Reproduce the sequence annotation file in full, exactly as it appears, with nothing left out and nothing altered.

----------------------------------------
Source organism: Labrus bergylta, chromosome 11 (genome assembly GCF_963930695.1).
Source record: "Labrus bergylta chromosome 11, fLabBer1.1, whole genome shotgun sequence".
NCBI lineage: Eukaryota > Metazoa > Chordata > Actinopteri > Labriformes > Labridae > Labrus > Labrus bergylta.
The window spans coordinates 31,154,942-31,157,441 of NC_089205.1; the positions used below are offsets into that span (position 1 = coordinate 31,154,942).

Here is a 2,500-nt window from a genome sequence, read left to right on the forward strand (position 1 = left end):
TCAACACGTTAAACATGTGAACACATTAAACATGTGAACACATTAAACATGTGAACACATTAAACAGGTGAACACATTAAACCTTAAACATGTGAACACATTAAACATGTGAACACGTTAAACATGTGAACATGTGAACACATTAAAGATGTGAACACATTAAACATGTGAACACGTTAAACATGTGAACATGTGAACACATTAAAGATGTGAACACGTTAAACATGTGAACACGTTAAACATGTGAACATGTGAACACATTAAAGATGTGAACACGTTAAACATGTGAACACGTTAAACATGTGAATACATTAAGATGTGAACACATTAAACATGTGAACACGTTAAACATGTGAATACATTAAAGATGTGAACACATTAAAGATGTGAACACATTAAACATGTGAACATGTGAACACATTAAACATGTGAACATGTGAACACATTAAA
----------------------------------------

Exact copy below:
Source organism: Labrus bergylta, chromosome 11 (genome assembly GCF_963930695.1).
Source record: "Labrus bergylta chromosome 11, fLabBer1.1, whole genome shotgun sequence".
NCBI lineage: Eukaryota > Metazoa > Chordata > Actinopteri > Labriformes > Labridae > Labrus > Labrus bergylta.
The window spans coordinates 31,154,942-31,157,441 of NC_089205.1; the positions used below are offsets into that span (position 1 = coordinate 31,154,942).

Here is a 2,500-nt window from a genome sequence, read left to right on the forward strand (position 1 = left end):
TCAACACGTTAAACATGTGAACACATTAAACATGTGAACACATTAAACATGTGAACACATTAAACAGGTGAACACATTAAACCTTAAACATGTGAACACATTAAACATGTGAACACGTTAAACATGTGAACATGTGAACACATTAAAGATGTGAACACATTAAACATGTGAACACGTTAAACATGTGAACATGTGAACACATTAAAGATGTGAACACGTTAAACATGTGAACACGTTAAACATGTGAACATGTGAACACATTAAAGATGTGAACACGTTAAACATGTGAACACGTTAAACATGTGAATACATTAAGATGTGAACACATTAAACATGTGAACACGTTAAACATGTGAATACATTAAAGATGTGAACACATTAAAGATGTGAACACATTAAACATGTGAACATGTGAACACATTAAACATGTGAACATGTGAACACATTAAA